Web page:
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Archived: Allied Healthcare Alice Bye Court Requires improvement

The provider of this service changed - see new profile

Reports


Inspection carried out on 13 June 2018

During an inspection looking at part of the service

This was an announced inspection which took place on 13 and 14 June 2018.

Allied Healthcare Alice Bye Court is a domiciliary care agency. This service provides care and support to people living in specialist ‘extra care’ housing. Extra care housing is purpose-built or adapted single household accommodation in a shared site or building. Currently, the service provides care and support to 38 people. The accommodation is bought or rented, and is the occupant’s own home. People’s care and housing are provided under separate contractual agreements. CQC does not regulate premises used for extra care housing, this inspection looked at people’s personal care and support.

We carried out an announced comprehensive inspection of this service on 13 February 2017. The service was rated as good in all domains and overall good at that inspection. After that inspection we received concerns in relation to people’s safety and poor management of the service. As a result we undertook a focused inspection to look into those concerns. At this inspection we rated the domains of safe and well-led as requiring improvement.

This report only covers our findings in relation to those topics. You can read the report from our last comprehensive inspection, by selecting the 'all reports' link for Allied Healthcare Alice Bye Court on our website at www.cqc.org.uk”

There was not a registered manager running the service. A registered manager is a person who has registered with the Care Quality Commission to manage the service. Like registered providers, they are ‘registered persons’. Registered persons have legal responsibility for meeting the requirements in the Health and Social Care Act 2008 and associated Regulations about how the service is run.

The management team currently running the service were described as supportive and effective. Relevant parties told us that things were improving. However, although the service had an effective system of assessing, reviewing and improving the quality of care provided this had not been followed effectively. Some areas had been identified as requiring improvement but action had not been taken to do so. This breached the Health and Social Care Act 2008 (Regulated Activities) Regulations 2014.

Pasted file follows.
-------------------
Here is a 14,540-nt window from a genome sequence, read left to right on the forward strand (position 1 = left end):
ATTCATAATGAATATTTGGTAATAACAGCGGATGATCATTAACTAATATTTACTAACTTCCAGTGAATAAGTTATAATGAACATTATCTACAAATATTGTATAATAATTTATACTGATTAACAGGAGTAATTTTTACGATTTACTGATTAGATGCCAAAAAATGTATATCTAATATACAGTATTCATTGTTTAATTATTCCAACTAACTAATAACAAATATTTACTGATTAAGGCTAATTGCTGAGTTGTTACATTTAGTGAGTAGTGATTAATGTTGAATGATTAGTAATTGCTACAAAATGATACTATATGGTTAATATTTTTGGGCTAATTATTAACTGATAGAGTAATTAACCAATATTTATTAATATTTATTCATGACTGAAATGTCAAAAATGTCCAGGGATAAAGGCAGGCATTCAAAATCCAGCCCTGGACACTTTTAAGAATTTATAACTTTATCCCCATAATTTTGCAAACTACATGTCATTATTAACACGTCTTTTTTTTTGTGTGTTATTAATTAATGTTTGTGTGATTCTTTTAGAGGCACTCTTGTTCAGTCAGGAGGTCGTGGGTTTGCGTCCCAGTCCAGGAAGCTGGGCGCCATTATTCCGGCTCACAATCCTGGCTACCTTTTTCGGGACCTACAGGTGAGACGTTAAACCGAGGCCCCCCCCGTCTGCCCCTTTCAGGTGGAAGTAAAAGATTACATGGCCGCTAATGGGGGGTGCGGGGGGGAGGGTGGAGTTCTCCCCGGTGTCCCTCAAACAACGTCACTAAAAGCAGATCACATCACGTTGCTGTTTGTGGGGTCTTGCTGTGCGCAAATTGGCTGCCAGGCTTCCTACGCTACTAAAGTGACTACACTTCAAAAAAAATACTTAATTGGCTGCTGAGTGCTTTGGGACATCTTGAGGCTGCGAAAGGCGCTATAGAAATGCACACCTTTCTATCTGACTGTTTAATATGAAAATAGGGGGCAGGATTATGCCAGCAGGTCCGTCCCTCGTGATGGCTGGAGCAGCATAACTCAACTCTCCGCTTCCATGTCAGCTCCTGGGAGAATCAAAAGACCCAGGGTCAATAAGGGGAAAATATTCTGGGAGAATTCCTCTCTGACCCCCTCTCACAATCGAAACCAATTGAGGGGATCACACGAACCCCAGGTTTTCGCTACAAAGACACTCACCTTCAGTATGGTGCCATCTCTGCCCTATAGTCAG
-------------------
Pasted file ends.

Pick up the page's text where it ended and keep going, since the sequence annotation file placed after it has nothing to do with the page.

People were not supported with their medicines as safely as they could be. Medicines were not always recorded accurately. The support people needed with medicines was not clear because care plans did not give staff enough detailed information to ensure they gave the correct medicines at the right times. This breached the Health and Social Care Act 2008 (Regulated Activities) Regulations 2014.

In most areas people, staff and visitors were protected from harm and were kept as safe as possible. Staff knew how to protect the people in their care and understood what action they need to take if they identified any concerns. General risks and risks to individuals were identified and action was taken to reduce them, as far as possible. People’s needs were, currently, met by sufficient numbers of staff.

We found two breaches of the Health and Social Care Act 2008 (Regulated Activities) Regulations 2014. You can see what action we told the provider to take at the back of the full version of the report

Inspection carried out on 13 February 2017

During a routine inspection

This inspection took place on 13 February 2017 and was announced.

Allied Healthcare Alice Bye Court provides domiciliary care visits and emergency alarm response in an extra-care housing scheme operated by a housing association. A staff team are based on-site 24 hours a day. The service is able to offer support to 52 flats, but currently supports 35 people in 35 flats.

The service is required to have a registered manager. A registered manager is a person who has registered with the Care Quality Commission to manage the service. Like registered providers, they are ‘registered persons’. Registered persons have legal responsibility for meeting the requirements in the Health and Social Care Act 2008 and associated Regulations about how the service is run. There is a registered manager running the service.

People and staff were kept as safe as possible form any form of abuse or harm. People were protected by staff who had received the appropriate training and knew how to recognise and deal with any form of abuse or risk of harm. Staff had been recruited as safely as possible and were consequently judged to be suitable to provide people with safe care. People were supported, by trained staff, to take their medicines safely, if necessary. Individual and generic risks were identified and managed to ensure people and staff were as safe as possible when being provided with or providing care.

People’s rights were protected by staff who understood the Mental Capacity Act (2005). The Mental Capacity Act 2005 legislation provides a legal framework that sets out how to act to support people who do not have capacity to make a specific decision. People were supported to have maximum choice and control of their lives and staff supported them in the least restrictive way possible, the policies and systems in the service supported this practice.

People were provided with person centred care. Individual’s specific needs were met by a well-trained staff team. People were supported to maintain and regain as much independence as possible. People’s diversity was recognised and they were treated with respect and dignity at all times.

The service was effectively managed by team who were described as approachable, open and supportive. The quality of care offered by the service was monitored and assessed and actions were taken to make necessary improvements.